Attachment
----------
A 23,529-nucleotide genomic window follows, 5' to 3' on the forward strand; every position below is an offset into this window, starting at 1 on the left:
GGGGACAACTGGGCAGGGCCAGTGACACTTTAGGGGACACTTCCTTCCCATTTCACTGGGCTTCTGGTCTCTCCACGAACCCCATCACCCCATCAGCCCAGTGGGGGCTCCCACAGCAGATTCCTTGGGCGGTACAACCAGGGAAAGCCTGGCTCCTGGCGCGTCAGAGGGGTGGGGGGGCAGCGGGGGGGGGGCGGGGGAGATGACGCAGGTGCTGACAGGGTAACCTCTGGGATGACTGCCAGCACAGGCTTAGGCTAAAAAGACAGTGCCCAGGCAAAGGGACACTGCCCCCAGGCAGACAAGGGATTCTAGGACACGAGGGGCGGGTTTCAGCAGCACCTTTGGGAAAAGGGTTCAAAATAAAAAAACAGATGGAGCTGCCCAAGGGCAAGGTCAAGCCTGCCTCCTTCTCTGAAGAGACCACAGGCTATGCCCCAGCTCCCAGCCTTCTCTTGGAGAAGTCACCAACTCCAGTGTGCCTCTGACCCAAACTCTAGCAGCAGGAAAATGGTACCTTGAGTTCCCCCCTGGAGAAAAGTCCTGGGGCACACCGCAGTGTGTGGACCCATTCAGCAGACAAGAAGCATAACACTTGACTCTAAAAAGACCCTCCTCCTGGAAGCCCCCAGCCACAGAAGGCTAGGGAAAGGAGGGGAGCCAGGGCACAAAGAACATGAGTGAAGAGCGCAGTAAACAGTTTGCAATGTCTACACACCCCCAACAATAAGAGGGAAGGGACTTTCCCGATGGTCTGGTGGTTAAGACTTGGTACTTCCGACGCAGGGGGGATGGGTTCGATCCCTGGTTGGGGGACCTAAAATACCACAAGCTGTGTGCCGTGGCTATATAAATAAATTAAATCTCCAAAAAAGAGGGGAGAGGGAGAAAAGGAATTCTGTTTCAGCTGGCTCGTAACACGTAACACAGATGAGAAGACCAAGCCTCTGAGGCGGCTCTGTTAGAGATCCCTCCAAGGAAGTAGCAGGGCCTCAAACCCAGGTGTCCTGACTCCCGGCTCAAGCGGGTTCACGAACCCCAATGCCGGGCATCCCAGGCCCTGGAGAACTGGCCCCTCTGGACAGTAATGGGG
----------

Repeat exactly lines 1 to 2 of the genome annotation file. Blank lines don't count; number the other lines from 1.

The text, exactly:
A 23,529-nucleotide genomic window follows, 5' to 3' on the forward strand; every position below is an offset into this window, starting at 1 on the left:
GGGGACAACTGGGCAGGGCCAGTGACACTTTAGGGGACACTTCCTTCCCATTTCACTGGGCTTCTGGTCTCTCCACGAACCCCATCACCCCATCAGCCCAGTGGGGGCTCCCACAGCAGATTCCTTGGGCGGTACAACCAGGGAAAGCCTGGCTCCTGGCGCGTCAGAGGGGTGGGGGGGCAGCGGGGGGGGGGCGGGGGAGATGACGCAGGTGCTGACAGGGTAACCTCTGGGATGACTGCCAGCACAGGCTTAGGCTAAAAAGACAGTGCCCAGGCAAAGGGACACTGCCCCCAGGCAGACAAGGGATTCTAGGACACGAGGGGCGGGTTTCAGCAGCACCTTTGGGAAAAGGGTTCAAAATAAAAAAACAGATGGAGCTGCCCAAGGGCAAGGTCAAGCCTGCCTCCTTCTCTGAAGAGACCACAGGCTATGCCCCAGCTCCCAGCCTTCTCTTGGAGAAGTCACCAACTCCAGTGTGCCTCTGACCCAAACTCTAGCAGCAGGAAAATGGTACCTTGAGTTCCCCCCTGGAGAAAAGTCCTGGGGCACACCGCAGTGTGTGGACCCATTCAGCAGACAAGAAGCATAACACTTGACTCTAAAAAGACCCTCCTCCTGGAAGCCCCCAGCCACAGAAGGCTAGGGAAAGGAGGGGAGCCAGGGCACAAAGAACATGAGTGAAGAGCGCAGTAAACAGTTTGCAATGTCTACACACCCCCAACAATAAGAGGGAAGGGACTTTCCCGATGGTCTGGTGGTTAAGACTTGGTACTTCCGACGCAGGGGGGATGGGTTCGATCCCTGGTTGGGGGACCTAAAATACCACAAGCTGTGTGCCGTGGCTATATAAATAAATTAAATCTCCAAAAAAGAGGGGAGAGGGAGAAAAGGAATTCTGTTTCAGCTGGCTCGTAACACGTAACACAGATGAGAAGACCAAGCCTCTGAGGCGGCTCTGTTAGAGATCCCTCCAAGGAAGTAGCAGGGCCTCAAACCCAGGTGTCCTGACTCCCGGCTCAAGCGGGTTCACGAACCCCAATGCCGGGCATCCCAGGCCCTGGAGAACTGGCCCCTCTGGACAGTAATGGGG